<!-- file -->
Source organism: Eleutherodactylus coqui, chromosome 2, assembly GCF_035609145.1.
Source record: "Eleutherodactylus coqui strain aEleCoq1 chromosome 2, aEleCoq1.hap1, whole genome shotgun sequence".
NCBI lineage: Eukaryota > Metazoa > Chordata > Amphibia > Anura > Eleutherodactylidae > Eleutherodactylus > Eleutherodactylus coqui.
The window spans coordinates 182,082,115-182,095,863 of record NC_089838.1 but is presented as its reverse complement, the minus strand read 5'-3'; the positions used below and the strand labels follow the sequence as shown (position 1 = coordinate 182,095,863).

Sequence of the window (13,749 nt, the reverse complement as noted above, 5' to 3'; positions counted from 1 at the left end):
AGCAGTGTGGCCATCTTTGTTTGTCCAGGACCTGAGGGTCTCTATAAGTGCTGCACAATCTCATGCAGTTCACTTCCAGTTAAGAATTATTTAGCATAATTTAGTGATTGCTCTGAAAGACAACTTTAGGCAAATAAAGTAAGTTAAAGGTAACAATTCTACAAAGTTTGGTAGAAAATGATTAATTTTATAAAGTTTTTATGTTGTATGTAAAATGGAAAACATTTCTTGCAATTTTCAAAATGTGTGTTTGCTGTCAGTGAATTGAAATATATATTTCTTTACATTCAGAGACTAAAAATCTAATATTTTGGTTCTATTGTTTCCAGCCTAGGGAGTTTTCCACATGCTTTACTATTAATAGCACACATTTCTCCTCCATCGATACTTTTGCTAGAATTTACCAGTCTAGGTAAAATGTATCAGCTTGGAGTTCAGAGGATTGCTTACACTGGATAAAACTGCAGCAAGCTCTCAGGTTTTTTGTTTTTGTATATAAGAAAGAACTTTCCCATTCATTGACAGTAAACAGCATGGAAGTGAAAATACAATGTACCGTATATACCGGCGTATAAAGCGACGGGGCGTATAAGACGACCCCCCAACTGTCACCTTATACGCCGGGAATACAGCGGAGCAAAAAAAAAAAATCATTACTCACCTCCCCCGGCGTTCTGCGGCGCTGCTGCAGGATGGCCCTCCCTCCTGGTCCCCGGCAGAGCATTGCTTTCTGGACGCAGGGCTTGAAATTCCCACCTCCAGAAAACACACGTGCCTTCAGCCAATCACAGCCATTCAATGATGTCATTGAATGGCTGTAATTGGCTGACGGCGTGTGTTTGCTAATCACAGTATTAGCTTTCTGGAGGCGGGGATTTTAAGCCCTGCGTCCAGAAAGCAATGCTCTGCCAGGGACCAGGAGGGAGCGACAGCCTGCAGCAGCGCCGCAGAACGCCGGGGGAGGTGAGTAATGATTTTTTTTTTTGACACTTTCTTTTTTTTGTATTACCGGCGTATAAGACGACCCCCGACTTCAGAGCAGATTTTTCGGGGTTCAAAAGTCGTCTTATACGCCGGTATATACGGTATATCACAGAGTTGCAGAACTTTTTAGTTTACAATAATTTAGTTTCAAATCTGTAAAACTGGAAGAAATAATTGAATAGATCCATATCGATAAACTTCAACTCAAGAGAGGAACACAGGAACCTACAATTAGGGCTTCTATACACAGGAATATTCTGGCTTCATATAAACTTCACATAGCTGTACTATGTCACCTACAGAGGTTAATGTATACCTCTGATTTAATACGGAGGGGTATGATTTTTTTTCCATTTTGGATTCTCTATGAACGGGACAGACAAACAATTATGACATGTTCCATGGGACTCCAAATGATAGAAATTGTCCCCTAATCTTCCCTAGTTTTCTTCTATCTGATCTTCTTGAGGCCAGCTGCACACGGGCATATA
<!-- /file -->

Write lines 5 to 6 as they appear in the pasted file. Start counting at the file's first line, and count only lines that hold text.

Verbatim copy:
Sequence of the window (13,749 nt, the reverse complement as noted above, 5' to 3'; positions counted from 1 at the left end):
AGCAGTGTGGCCATCTTTGTTTGTCCAGGACCTGAGGGTCTCTATAAGTGCTGCACAATCTCATGCAGTTCACTTCCAGTTAAGAATTATTTAGCATAATTTAGTGATTGCTCTGAAAGACAACTTTAGGCAAATAAAGTAAGTTAAAGGTAACAATTCTACAAAGTTTGGTAGAAAATGATTAATTTTATAAAGTTTTTATGTTGTATGTAAAATGGAAAACATTTCTTGCAATTTTCAAAATGTGTGTTTGCTGTCAGTGAATTGAAATATATATTTCTTTACATTCAGAGACTAAAAATCTAATATTTTGGTTCTATTGTTTCCAGCCTAGGGAGTTTTCCACATGCTTTACTATTAATAGCACACATTTCTCCTCCATCGATACTTTTGCTAGAATTTACCAGTCTAGGTAAAATGTATCAGCTTGGAGTTCAGAGGATTGCTTACACTGGATAAAACTGCAGCAAGCTCTCAGGTTTTTTGTTTTTGTATATAAGAAAGAACTTTCCCATTCATTGACAGTAAACAGCATGGAAGTGAAAATACAATGTACCGTATATACCGGCGTATAAAGCGACGGGGCGTATAAGACGACCCCCCAACTGTCACCTTATACGCCGGGAATACAGCGGAGCAAAAAAAAAAAATCATTACTCACCTCCCCCGGCGTTCTGCGGCGCTGCTGCAGGATGGCCCTCCCTCCTGGTCCCCGGCAGAGCATTGCTTTCTGGACGCAGGGCTTGAAATTCCCACCTCCAGAAAACACACGTGCCTTCAGCCAATCACAGCCATTCAATGATGTCATTGAATGGCTGTAATTGGCTGACGGCGTGTGTTTGCTAATCACAGTATTAGCTTTCTGGAGGCGGGGATTTTAAGCCCTGCGTCCAGAAAGCAATGCTCTGCCAGGGACCAGGAGGGAGCGACAGCCTGCAGCAGCGCCGCAGAACGCCGGGGGAGGTGAGTAATGATTTTTTTTTTTGACACTTTCTTTTTTTTGTATTACCGGCGTATAAGACGACCCCCGACTTCAGAGCAGATTTTTCGGGGTTCAAAAGTCGTCTTATACGCCGGTATATACGGTATATCACAGAGTTGCAGAACTTTTTAGTTTACAATAATTTAGTTTCAAATCTGTAAAACTGGAAGAAATAATTGAATAGATCCATATCGATAAACTTCAACTCAAGAGAGGAACACAGGAACCTACAATTAGGGCTTCTATACACAGGAATATTCTGGCTTCATATAAACTTCACATAGCTGTACTATGTCACCTACAGAGGTTAATGTATACCTCTGATTTAATACGGAGGGGTATGATTTTTTTTCCATTTTGGATTCTCTATGAACGGGACAGACAAACAATTATGACATGTTCCATGGGACTCCAAATGATAGAAATTGTCCCCTAATCTTCCCTAGTTTTCTTCTATCTGATCTTCTTGAGGCCAGCTGCACACGGGCATATA